The disappearance of 43 college students in Mexico one year ago Saturday would seem to have little connection with Pope Francis’ visit to the United States this week.
But to the two dozen people protesting on Friday in front of the Mexican Consulate on East 39th Street, tenets of the Roman Catholic Church espoused in the 15th century continue to haunt the indigenous peoples of Mexico, the United States and other countries in the Americas.
The demonstrators, most of them immigrants from Mexico, want the pope to formally renounce the religious foundation the church laid for the conquering and enslavement of non-Christians in the New World.
So while Pope Francis celebrated Mass at Madison Square Garden, they carried pictures of all 43 students and lit 43 candles on the sidewalk.
“No somos todos, nos faltan 43,” they chanted. “We are not complete, we are missing 43.”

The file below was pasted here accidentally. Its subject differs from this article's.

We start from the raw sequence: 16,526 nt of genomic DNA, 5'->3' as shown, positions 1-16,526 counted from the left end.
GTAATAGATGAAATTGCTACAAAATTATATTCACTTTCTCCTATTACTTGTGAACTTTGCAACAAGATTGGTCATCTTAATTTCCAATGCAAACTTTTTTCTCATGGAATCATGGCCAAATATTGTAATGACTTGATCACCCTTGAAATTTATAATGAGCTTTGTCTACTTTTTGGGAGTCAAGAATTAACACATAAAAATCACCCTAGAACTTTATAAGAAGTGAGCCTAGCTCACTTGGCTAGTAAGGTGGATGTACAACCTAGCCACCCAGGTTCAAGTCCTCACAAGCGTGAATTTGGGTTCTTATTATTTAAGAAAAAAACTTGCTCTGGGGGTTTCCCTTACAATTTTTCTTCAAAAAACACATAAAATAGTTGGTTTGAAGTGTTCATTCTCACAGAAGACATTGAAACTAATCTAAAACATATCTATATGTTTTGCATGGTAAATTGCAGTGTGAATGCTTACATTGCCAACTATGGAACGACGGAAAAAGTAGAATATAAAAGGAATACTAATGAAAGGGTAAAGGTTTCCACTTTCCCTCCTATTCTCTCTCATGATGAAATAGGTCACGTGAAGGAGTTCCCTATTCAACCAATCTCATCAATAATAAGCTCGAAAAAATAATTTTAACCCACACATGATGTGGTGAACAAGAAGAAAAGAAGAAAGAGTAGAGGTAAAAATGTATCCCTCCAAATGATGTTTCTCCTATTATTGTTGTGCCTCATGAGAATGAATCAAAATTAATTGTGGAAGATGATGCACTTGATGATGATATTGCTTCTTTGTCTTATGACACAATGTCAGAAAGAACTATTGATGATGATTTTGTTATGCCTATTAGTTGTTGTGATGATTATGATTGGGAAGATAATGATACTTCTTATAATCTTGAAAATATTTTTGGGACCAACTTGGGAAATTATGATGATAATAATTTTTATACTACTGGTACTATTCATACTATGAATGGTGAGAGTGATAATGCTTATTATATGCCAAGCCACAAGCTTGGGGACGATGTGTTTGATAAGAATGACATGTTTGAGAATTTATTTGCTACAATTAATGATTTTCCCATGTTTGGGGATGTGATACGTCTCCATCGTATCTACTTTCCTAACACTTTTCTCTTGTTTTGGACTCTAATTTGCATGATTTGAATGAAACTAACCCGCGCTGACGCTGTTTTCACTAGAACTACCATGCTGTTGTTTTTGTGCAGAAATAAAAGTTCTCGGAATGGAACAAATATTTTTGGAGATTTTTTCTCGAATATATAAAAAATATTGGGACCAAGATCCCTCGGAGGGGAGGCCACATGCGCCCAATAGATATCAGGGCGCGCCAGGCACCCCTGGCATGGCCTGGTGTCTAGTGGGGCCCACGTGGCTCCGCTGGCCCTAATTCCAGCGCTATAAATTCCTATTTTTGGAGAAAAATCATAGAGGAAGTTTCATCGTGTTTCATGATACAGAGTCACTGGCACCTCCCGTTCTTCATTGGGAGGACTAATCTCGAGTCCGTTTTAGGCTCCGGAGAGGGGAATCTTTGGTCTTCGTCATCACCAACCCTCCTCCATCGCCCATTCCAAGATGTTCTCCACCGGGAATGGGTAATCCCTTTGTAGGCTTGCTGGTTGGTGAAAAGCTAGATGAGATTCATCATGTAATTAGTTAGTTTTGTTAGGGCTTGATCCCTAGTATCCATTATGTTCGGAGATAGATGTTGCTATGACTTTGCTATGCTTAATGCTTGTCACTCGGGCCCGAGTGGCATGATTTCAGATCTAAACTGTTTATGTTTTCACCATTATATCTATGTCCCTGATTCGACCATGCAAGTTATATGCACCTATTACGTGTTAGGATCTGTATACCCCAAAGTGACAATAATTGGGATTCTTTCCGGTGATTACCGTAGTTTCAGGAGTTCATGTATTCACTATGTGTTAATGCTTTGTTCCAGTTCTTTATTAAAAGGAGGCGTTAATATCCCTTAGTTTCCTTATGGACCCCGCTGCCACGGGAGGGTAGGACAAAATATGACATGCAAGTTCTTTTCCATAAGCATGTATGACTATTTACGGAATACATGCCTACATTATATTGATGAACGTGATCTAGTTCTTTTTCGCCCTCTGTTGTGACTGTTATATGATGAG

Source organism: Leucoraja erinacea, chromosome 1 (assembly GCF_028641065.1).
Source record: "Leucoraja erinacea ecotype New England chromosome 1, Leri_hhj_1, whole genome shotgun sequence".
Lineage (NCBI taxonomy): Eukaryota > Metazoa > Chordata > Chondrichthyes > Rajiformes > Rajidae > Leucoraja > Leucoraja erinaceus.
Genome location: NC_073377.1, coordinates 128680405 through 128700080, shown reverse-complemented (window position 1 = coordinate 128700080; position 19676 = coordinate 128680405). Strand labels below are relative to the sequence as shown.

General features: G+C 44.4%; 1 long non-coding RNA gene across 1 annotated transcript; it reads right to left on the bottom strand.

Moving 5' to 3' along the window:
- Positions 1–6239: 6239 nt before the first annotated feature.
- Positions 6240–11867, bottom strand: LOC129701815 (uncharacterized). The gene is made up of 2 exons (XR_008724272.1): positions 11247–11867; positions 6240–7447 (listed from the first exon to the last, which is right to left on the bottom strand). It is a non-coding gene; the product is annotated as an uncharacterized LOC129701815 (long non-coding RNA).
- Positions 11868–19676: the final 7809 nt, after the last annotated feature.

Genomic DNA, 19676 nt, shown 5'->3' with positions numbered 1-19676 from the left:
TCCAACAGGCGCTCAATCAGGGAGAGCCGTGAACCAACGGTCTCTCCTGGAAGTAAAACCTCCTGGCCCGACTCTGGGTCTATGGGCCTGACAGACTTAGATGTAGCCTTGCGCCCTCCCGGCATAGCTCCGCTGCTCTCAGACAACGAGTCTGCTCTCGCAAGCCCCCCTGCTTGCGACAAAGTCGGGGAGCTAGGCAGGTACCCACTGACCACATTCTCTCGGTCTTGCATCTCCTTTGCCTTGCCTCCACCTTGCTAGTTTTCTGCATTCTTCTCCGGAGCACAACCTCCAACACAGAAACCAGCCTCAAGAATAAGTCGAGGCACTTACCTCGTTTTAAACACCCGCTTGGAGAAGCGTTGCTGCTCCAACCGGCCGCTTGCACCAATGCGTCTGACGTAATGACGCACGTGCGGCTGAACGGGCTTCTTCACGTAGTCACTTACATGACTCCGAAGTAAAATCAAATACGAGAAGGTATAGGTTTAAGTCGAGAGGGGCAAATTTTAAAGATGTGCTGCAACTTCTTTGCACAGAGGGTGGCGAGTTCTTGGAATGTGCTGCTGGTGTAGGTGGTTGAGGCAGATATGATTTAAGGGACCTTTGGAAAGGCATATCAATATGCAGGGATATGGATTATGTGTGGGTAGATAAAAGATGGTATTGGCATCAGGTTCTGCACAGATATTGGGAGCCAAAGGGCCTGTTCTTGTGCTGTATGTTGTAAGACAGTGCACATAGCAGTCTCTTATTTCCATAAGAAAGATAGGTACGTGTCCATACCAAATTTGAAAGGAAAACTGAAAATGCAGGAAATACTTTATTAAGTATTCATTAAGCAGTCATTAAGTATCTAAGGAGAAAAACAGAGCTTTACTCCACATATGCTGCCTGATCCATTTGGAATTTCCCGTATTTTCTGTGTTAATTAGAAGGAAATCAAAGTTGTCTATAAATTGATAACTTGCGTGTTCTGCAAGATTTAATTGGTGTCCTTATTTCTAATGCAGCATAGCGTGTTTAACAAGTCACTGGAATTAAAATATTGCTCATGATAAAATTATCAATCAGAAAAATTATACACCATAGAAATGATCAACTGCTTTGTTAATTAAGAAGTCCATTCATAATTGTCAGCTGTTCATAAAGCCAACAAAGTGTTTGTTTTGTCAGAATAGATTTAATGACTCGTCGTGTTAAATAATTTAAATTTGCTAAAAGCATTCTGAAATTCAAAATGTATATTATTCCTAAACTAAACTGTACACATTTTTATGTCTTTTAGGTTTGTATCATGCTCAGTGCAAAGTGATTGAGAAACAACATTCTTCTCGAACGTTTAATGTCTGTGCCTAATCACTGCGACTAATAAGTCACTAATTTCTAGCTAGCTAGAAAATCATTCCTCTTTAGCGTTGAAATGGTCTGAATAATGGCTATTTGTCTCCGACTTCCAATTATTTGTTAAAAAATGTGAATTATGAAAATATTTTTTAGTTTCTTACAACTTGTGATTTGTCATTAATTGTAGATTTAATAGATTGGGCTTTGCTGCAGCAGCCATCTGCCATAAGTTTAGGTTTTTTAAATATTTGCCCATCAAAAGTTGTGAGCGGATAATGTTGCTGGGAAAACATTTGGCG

During the height of Western exploration and colonization of the Americas, the Roman Catholic Church supported the wholesale subjugation of non-Christians through the 1493 Doctrine of Discovery. Among other applications, the doctrine was used as the legal and religious basis for seizing land rights with impunity.
This doctrine, the protesters say, led to a devaluation of the lives of indigenous peoples in Mexico and elsewhere that continues to this day and that contributed to the kidnapping and murder of the 43 students.
“There’s a historic complicity between the church and the Mexican government,” said Tupac Enrique Acosta, 63, a member of the Nahuatl Nation and a protest organizer.
“These 43 are only added to the body count that has accumulated over 500 years and that has been sanctified through systems of colonization by the church.”
The Vatican has insisted that the Doctrine of Discovery is ancient history, but advocates for indigenous peoples maintain that its effects remain.
Emilio Montez, 26, another organizer, has been protesting outside the consulate on the 26th of each month since the mass kidnapping last year. On Friday, he hoped his efforts might hold particular meaning.
“If Pope Francis won’t help,” he said, “who will?”